Challenge the Smaller, Rigid Lines

by | Jun 10, 1998 | Excellence, Spiritual Growth

There is an old Indian saying which suggests that if you want to effectively reduce the length of a line drawn on a piece of paper without touching it, draw a parallel line longer than it. You would now be able to see that the earlier line is smaller in comparison to the new line.

There are two significant aspects in the above phenomenon. One that the process does not interfere with or directly influence the basic character of the first line, but effectively altars the over all picture. Second, it indirectly challenges the earlier line to come up to it, in the most positive sense of a motivational process.

Recently I had the opportunity of being associated with a very charged & enthusiastic group of social workers at Noida , India & was delighted to witness the above processes in action & practice.

“Noida Lok Manch” ( NLM ) a voluntary Organisation in Noida, India is actively associated with Social welfare activities like upliftment of down trodden people, creating safety, health and hygiene awareness in poor section of society and providing education to children from backward segment of the society etc with the active help from philanthropist people of the area.

NLM had taken up the project of improving the housekeeping of local Govt. Hospital, which was in a very bad shape due to negligence of hospital employees responsible for cleanliness of the place. Efforts to educate them on these aspects met with strong opposition and NLM Volunteers soon realized that these guys are in no mood to leave their otherwise relaxed life style for doing a better job which to them meant longer working hours and more work per hour. Lack of effective administrative supervision compounded the problem. Perhaps, they could not visualize any perceptible gains in the process.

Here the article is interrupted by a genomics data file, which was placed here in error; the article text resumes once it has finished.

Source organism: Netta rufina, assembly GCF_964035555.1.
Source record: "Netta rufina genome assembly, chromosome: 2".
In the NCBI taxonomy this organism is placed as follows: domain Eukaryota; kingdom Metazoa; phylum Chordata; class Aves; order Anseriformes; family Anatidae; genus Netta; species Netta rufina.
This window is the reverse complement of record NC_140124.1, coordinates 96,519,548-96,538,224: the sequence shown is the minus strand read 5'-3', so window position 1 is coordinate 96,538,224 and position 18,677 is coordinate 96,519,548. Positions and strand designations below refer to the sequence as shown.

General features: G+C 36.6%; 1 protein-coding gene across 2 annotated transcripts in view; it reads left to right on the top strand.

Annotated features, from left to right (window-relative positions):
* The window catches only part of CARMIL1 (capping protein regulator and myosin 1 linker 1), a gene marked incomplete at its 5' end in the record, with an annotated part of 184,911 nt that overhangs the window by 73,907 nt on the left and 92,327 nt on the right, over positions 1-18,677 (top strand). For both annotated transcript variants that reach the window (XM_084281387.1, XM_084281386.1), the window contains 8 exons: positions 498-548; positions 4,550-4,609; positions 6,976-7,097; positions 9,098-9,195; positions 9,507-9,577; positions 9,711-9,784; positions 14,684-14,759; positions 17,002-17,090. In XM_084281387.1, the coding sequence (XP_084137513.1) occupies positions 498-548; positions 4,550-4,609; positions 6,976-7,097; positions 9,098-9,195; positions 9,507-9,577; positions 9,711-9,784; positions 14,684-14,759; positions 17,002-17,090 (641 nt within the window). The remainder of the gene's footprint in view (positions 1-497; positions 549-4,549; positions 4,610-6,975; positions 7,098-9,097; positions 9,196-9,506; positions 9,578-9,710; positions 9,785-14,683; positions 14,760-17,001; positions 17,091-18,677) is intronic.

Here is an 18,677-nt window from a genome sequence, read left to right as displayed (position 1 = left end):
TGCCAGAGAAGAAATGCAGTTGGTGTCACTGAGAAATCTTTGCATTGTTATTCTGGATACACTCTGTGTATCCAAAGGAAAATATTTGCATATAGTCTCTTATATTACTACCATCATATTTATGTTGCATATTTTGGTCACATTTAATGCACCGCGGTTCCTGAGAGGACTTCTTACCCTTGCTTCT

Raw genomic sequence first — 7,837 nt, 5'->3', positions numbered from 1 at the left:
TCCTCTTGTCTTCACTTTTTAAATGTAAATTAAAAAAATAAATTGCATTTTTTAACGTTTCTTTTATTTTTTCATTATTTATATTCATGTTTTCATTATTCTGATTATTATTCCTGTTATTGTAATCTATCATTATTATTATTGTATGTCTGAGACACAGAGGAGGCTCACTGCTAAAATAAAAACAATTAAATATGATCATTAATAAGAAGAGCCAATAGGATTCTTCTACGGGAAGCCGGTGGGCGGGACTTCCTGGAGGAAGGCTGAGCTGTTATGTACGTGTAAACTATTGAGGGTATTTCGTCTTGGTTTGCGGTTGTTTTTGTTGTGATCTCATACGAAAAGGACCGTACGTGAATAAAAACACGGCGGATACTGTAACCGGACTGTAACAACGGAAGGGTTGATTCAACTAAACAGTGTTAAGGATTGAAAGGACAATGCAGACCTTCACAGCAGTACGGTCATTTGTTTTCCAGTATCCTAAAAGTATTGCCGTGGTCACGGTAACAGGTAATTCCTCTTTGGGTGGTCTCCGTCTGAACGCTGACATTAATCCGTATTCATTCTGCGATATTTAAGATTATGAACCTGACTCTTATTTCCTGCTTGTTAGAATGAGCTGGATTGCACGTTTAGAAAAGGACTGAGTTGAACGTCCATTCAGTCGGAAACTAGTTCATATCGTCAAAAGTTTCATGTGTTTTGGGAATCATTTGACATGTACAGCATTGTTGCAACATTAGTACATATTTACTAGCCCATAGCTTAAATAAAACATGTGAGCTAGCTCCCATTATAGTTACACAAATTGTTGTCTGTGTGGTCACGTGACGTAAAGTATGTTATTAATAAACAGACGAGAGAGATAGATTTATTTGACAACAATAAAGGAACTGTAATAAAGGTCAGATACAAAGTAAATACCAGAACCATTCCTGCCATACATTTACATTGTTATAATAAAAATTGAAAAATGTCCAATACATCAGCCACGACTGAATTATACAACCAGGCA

The NLM was determined & committed to the project and were in no mood to call off their efforts. They decided to approach the problem in a different way.

In a swift change from their earlier strategy, they positioned their volunteers for the upkeep and cleanliness of the hospital compound and the open area around it. Soon the area became clean and people visiting hospital were quite happy about the pleasant change. Perhaps it was the effect of the cleanliness now being experienced that some of the locals also joined hands with NLM volunteers.

NLM did not have to wait for long as within a weeks time the induction effect was visible across the rank and line of the hospital employees, who initiated energetic efforts on their own to keep the inside premises of the hospital. A lot of appreciation from public and the senior officials of the Hospital management followed, which only reinforced the newly found spirit of excellence at work.

It was really amazing experience that yet again re-strengthened my belief that there is no substitute to excellence and excellence breeds excellence. I wish all of us try to challenge the smaller rigid lines of our life with long and flexible lines , to create an environment for growth with excellence all around.

In gratitude,

Nitin Kulkarni

© 2000


Challenge the Smaller, Rigid Lines